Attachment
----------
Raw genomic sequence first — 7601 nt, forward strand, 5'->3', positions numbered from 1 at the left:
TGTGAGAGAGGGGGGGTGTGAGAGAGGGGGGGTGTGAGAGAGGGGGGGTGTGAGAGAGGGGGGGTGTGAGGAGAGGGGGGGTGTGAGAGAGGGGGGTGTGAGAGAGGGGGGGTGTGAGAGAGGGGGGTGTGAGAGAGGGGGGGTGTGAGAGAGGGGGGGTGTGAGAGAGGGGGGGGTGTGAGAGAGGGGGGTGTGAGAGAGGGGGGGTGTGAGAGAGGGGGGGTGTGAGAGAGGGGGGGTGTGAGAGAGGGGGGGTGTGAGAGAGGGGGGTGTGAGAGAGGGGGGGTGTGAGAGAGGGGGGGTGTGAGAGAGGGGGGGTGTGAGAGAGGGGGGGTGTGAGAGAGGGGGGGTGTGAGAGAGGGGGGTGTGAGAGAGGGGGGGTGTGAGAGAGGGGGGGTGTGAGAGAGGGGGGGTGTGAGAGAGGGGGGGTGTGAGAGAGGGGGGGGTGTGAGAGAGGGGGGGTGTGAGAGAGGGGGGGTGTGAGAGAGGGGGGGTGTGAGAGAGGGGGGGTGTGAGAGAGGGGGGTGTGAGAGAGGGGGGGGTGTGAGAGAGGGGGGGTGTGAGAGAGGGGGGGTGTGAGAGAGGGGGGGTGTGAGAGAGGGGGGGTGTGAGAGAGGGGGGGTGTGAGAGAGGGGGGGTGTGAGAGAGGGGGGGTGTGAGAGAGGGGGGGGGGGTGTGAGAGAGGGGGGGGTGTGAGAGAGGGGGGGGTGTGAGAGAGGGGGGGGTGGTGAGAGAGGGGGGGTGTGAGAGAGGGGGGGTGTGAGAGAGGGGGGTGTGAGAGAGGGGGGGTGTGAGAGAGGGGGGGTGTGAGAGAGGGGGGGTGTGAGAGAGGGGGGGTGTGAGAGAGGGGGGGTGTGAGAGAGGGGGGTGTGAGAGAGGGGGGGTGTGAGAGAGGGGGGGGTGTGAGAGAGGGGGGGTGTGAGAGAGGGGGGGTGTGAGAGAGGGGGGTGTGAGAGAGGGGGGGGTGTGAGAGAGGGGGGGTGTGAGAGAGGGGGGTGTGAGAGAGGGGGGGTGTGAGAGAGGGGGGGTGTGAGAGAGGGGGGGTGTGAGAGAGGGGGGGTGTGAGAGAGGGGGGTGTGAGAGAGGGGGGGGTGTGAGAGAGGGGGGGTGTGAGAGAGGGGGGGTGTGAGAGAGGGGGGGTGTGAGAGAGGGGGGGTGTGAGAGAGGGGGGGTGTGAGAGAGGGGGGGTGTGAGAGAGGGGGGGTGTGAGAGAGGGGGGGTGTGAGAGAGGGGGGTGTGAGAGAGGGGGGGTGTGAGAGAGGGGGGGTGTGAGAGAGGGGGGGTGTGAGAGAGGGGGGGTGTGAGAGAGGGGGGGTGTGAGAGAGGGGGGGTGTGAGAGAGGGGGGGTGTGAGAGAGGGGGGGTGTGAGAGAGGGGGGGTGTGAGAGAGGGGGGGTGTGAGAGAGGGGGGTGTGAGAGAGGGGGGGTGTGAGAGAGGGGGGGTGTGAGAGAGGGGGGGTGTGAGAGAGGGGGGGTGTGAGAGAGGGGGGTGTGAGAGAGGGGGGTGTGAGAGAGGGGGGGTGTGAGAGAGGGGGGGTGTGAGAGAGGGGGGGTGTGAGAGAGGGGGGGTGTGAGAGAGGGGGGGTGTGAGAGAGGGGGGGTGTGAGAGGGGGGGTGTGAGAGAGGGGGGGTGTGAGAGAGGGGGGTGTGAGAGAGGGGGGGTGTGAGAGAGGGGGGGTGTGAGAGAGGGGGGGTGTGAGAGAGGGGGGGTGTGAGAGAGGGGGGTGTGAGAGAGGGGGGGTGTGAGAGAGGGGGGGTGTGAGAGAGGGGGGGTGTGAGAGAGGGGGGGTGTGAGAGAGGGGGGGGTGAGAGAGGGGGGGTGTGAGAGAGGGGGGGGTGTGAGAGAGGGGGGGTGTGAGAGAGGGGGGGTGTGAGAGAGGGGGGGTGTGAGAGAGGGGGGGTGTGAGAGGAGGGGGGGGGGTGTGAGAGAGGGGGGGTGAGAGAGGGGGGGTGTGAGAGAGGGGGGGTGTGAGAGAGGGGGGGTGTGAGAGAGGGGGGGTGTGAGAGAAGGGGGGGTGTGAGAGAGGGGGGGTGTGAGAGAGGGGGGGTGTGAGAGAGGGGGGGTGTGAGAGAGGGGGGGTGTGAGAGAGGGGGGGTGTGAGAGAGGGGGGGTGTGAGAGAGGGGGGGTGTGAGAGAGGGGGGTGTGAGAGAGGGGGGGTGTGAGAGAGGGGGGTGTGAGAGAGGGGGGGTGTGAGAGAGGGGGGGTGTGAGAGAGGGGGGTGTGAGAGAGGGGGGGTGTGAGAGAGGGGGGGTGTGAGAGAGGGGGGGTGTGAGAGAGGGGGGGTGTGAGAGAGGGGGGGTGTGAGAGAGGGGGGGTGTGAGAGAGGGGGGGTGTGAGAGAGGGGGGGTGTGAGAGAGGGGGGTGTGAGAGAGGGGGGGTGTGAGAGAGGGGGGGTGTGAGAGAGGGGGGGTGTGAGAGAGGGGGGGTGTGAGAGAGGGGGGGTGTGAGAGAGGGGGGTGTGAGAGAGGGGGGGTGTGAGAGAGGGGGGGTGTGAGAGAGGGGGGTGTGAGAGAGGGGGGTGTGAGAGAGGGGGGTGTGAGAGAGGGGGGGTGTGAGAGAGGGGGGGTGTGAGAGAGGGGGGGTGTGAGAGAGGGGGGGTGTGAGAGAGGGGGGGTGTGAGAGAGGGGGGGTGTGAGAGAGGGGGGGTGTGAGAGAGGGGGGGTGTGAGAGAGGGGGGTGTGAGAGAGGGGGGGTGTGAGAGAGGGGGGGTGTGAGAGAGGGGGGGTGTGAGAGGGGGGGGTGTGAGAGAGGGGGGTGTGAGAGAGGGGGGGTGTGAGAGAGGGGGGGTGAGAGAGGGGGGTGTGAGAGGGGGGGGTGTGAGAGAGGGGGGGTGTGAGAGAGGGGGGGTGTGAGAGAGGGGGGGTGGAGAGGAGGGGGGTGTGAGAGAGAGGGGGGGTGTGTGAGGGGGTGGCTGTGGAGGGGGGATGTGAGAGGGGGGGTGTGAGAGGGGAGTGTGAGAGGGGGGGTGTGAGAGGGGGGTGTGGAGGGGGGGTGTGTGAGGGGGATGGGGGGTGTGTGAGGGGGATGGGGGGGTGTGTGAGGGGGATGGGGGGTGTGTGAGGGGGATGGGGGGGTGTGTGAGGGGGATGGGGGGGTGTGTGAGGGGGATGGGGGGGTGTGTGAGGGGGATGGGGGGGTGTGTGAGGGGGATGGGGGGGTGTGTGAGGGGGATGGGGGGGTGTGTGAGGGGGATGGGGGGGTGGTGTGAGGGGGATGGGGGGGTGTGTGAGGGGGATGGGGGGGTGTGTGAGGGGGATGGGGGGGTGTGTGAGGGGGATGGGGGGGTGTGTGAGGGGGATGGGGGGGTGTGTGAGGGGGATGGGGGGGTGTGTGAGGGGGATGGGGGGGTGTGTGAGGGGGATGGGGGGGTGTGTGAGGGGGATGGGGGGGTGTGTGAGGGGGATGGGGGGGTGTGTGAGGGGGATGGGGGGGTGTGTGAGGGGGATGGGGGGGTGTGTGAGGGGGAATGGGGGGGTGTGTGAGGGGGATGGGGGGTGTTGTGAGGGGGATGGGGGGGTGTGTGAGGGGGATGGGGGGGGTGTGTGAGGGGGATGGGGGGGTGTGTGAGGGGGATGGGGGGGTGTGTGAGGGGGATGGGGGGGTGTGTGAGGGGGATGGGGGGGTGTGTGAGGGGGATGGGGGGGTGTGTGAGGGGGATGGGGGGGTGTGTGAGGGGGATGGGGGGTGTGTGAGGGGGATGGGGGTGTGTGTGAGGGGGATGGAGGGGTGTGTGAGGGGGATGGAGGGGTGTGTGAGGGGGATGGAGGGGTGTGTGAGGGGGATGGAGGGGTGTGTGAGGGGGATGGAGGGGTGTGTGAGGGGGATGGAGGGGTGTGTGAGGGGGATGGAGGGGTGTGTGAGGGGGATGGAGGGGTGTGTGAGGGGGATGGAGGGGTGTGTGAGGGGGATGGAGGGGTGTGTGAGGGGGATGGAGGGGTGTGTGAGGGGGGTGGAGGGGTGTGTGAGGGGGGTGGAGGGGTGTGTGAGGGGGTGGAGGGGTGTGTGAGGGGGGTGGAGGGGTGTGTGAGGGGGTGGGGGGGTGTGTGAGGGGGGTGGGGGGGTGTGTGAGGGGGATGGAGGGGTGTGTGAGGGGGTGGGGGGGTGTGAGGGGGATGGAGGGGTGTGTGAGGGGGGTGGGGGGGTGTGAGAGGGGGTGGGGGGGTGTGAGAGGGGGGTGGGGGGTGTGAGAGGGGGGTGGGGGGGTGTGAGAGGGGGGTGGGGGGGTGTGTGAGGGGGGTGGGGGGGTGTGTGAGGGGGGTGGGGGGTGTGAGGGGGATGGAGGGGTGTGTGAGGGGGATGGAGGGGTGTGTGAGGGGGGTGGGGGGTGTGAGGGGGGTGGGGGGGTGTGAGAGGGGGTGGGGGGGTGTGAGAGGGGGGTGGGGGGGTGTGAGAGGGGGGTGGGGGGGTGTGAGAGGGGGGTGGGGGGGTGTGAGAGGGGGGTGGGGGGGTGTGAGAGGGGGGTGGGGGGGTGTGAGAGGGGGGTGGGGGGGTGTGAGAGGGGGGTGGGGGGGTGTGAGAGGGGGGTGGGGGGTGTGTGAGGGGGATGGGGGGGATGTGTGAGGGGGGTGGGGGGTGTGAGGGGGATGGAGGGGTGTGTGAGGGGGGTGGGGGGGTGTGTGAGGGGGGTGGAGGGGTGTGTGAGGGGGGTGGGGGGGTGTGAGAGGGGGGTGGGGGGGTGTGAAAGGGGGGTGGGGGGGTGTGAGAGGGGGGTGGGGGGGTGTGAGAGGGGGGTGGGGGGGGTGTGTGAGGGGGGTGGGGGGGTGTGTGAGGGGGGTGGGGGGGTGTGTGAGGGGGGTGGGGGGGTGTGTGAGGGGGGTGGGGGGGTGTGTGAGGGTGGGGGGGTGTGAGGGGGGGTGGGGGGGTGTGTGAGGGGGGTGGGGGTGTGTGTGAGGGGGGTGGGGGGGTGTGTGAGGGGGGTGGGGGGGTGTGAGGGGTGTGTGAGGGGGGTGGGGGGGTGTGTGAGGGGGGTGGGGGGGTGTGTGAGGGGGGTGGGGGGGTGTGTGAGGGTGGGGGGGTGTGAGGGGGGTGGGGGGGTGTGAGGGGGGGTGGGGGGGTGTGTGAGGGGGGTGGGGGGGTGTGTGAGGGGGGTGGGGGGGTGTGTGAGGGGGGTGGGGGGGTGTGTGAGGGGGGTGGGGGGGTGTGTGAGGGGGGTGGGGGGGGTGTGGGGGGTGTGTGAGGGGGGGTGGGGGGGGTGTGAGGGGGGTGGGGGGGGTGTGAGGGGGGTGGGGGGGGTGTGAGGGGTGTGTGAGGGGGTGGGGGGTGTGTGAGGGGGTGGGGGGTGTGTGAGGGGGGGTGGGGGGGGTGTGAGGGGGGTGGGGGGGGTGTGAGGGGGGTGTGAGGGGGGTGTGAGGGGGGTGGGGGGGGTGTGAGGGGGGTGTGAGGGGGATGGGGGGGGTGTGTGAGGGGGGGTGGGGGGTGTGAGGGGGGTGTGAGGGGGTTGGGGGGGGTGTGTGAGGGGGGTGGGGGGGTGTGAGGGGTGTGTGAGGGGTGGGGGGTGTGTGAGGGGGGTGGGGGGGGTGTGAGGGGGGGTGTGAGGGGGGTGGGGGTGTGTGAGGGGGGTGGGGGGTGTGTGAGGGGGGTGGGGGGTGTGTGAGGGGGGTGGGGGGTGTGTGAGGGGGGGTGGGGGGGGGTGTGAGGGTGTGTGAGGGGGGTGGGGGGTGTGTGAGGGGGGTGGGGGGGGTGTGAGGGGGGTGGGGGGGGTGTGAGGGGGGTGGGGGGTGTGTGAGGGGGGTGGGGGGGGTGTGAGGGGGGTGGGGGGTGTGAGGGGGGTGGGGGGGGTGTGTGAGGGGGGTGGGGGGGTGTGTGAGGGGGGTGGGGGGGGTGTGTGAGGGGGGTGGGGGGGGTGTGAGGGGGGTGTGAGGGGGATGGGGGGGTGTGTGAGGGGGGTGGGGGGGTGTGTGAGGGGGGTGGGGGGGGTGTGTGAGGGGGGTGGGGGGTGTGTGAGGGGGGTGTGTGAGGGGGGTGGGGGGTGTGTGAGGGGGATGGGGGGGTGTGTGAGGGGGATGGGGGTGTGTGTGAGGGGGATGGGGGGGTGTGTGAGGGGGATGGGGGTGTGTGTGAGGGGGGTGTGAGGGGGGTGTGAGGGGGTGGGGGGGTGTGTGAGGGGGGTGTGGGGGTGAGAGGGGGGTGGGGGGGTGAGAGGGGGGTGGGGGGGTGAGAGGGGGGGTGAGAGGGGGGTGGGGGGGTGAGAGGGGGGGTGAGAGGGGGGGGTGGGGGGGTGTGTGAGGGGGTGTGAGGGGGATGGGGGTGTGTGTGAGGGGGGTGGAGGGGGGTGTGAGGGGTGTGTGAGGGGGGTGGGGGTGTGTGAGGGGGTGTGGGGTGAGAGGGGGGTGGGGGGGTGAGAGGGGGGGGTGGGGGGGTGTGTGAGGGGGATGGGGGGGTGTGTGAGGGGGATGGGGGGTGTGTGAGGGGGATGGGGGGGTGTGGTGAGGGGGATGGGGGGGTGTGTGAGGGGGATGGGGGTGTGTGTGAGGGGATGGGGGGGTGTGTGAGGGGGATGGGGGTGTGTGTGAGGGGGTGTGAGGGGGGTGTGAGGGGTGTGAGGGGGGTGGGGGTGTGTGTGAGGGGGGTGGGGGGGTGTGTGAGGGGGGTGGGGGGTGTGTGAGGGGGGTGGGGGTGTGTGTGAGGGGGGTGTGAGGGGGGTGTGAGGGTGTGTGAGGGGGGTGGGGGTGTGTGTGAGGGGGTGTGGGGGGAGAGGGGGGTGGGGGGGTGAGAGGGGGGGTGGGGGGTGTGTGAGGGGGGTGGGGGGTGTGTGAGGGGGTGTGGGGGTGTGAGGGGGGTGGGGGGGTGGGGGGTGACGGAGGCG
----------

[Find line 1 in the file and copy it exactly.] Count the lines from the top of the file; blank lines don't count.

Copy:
Raw genomic sequence first — 7601 nt, forward strand, 5'->3', positions numbered from 1 at the left: